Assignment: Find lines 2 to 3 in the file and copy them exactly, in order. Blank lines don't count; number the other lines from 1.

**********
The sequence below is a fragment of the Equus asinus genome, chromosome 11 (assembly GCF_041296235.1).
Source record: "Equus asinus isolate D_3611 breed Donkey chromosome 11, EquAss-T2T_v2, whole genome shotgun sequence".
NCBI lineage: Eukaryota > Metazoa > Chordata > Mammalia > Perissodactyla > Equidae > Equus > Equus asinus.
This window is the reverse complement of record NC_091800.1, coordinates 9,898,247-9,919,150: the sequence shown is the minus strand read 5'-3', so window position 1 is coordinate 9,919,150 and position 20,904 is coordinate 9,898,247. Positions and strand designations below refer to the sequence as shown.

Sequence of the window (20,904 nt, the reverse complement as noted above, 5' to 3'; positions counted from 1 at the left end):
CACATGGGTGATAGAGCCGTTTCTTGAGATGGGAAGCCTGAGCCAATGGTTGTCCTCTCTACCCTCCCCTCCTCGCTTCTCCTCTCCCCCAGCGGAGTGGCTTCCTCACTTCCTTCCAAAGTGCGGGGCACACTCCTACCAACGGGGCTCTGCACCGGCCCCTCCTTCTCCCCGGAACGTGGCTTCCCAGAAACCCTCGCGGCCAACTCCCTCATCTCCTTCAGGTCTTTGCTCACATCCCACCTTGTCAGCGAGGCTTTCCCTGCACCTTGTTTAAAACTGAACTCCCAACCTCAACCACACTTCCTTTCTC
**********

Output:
Source record: "Equus asinus isolate D_3611 breed Donkey chromosome 11, EquAss-T2T_v2, whole genome shotgun sequence".
NCBI lineage: Eukaryota > Metazoa > Chordata > Mammalia > Perissodactyla > Equidae > Equus > Equus asinus.